Washington Health Policy Week in Review Archive

Washington Health Policy Week in Review is a weekly newsletter that offers selected stories from the daily newsletter CQ HealthBeat.

  • September 13, 2010 Issue
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Medical Liability Costs Estimated at $55.6 Billion Annually

By Jane Norman, CQ HealthBeat Associate Editor

September 7, 2010 -- A new study on medical liability pegs its total cost to the health care system at $55.6 billion annually, or about 2.4 percent of total health care spending, an estimate much lower than those used by Republicans to argue in favor of tort reform.

The study by Harvard University professors and others was published Tuesday in the Health Affairs Journal. The authors said that they attempted to pin down costs because there's new interest in changes in the medical liability system that could help trim health costs. They also said that good estimates of the cost of medical malpractice are hard to come by but are needed to understand its impact on overall spending.

The study took a look at how much is paid out to patients who file malpractice claims; the cost of attorneys' fees, other legal fees and insurers' overhead; the cost of medical services ordered by doctors to reduce their risk of being sued; and other costs, some of which can't be quantified. For example, they didn't try to estimate "reputational and emotional costs" for doctors who are sued, or benefits of the current system such as "corrective justice" for people who have been injured.

The authors said what they found is that malpractice reform might not be as overwhelming a burden as it's portrayed in the physician community, but it's not insignificant, either. They expressed doubt that much savings can be wrung out of changes in the system.

"Physician and insurer groups like to collapse all conversations about cost growth in health care to malpractice reform, while their opponents trivialize the role of defensive medicine," said Amitabh Chandra, a professor of public policy at Harvard's Kennedy School of Government, in a statement. "Our study demonstrates that both these simplifications are wrong — the amount of defensive medicine is not trivial, but it's unlikely to be a source of significant savings."

The other authors are Michelle Mello, a Harvard School of Public Health professor of law and public health; Atul Gawande, an associate professor of surgery at Harvard Medical School; and David Studdert, a professor at the University of Melbourne School of Law and School of Population Health in Australia.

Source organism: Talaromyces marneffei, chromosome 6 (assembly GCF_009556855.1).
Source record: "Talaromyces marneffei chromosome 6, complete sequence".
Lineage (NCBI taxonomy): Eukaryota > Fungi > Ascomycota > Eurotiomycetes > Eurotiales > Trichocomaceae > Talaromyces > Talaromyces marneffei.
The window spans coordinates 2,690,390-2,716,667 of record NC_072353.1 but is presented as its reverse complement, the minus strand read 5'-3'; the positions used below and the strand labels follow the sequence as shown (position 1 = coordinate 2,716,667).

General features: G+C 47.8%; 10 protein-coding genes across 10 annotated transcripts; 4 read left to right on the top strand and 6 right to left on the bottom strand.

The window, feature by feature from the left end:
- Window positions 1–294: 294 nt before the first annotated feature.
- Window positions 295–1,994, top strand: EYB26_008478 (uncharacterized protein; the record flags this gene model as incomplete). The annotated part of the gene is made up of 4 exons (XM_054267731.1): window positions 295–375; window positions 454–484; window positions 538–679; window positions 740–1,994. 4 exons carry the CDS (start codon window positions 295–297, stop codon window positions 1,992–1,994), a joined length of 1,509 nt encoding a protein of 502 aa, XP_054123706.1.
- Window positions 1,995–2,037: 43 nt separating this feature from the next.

The American Association of Justice, which represents trial lawyers, said in a statement that the study shows that "the liability system is hardly a contributor to America's skyrocketing health care costs."

Republicans in the past have said that medical liability costs soar far higher. For example, Sen. John Ensign, R-Nev., said on the floor in December that estimates of the costs of unnecessary tests are $100 to $250 billion annually. Most of the tests are ordered because of fear of lawsuits, he said.

The study put the annual cost of defensive medicine on the part of both hospitals and physicians at $45.6 billion.

Separately, the American Medical Association, which advocates caps on damages, has estimated that pressures related to liability increase health system costs by between $84 billion and $151 billion a year.

The health care law (PL 111-148, PL 111-152) includes a five-year demonstration project that will allow states to evaluate what could be done differently in handling medical liability claims. The Department of Health and Human Services will award grants to states for pilot programs.

A second study in Health Affairs reports that doctors remain worried about being sued even in states that have instituted caps on economic damages awarded in malpractice lawsuits.

"Whether justified or not, physicians' liability fears are a policy problem because defensive medicine raises health care costs and potentially subjects patients to unnecessary care," said Emily R. Carrier, a coauthor and senior researcher at the Center for Studying Health System Change.

The study concluded that "many policies aimed at controlling malpractice costs may have a limited effect on physicians' malpractice concerns."

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